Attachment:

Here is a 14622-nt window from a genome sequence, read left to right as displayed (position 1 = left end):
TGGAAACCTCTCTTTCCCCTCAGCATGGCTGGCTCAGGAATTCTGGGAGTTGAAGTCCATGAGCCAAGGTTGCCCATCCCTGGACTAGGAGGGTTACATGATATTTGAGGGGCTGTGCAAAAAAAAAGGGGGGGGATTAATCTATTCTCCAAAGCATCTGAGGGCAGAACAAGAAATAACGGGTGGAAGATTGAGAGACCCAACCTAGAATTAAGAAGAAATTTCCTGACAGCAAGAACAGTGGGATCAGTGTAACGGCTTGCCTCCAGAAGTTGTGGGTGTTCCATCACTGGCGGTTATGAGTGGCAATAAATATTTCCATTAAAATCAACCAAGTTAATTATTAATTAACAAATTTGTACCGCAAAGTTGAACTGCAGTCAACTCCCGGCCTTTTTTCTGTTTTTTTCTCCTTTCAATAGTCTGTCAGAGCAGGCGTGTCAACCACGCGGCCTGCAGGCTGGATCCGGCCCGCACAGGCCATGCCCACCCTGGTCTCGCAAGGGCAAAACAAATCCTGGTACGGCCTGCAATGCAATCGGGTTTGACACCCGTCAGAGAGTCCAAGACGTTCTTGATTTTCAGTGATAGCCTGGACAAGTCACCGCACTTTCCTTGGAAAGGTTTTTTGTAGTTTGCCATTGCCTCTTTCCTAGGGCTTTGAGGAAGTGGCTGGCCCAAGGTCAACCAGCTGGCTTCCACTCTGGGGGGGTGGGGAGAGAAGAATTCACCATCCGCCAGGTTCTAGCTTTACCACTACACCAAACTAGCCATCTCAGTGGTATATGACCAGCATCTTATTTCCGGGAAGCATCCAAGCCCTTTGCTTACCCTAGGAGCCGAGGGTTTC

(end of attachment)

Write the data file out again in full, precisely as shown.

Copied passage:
Here is a 14622-nt window from a genome sequence, read left to right as displayed (position 1 = left end):
TGGAAACCTCTCTTTCCCCTCAGCATGGCTGGCTCAGGAATTCTGGGAGTTGAAGTCCATGAGCCAAGGTTGCCCATCCCTGGACTAGGAGGGTTACATGATATTTGAGGGGCTGTGCAAAAAAAAAGGGGGGGGATTAATCTATTCTCCAAAGCATCTGAGGGCAGAACAAGAAATAACGGGTGGAAGATTGAGAGACCCAACCTAGAATTAAGAAGAAATTTCCTGACAGCAAGAACAGTGGGATCAGTGTAACGGCTTGCCTCCAGAAGTTGTGGGTGTTCCATCACTGGCGGTTATGAGTGGCAATAAATATTTCCATTAAAATCAACCAAGTTAATTATTAATTAACAAATTTGTACCGCAAAGTTGAACTGCAGTCAACTCCCGGCCTTTTTTCTGTTTTTTTCTCCTTTCAATAGTCTGTCAGAGCAGGCGTGTCAACCACGCGGCCTGCAGGCTGGATCCGGCCCGCACAGGCCATGCCCACCCTGGTCTCGCAAGGGCAAAACAAATCCTGGTACGGCCTGCAATGCAATCGGGTTTGACACCCGTCAGAGAGTCCAAGACGTTCTTGATTTTCAGTGATAGCCTGGACAAGTCACCGCACTTTCCTTGGAAAGGTTTTTTGTAGTTTGCCATTGCCTCTTTCCTAGGGCTTTGAGGAAGTGGCTGGCCCAAGGTCAACCAGCTGGCTTCCACTCTGGGGGGGTGGGGAGAGAAGAATTCACCATCCGCCAGGTTCTAGCTTTACCACTACACCAAACTAGCCATCTCAGTGGTATATGACCAGCATCTTATTTCCGGGAAGCATCCAAGCCCTTTGCTTACCCTAGGAGCCGAGGGTTTC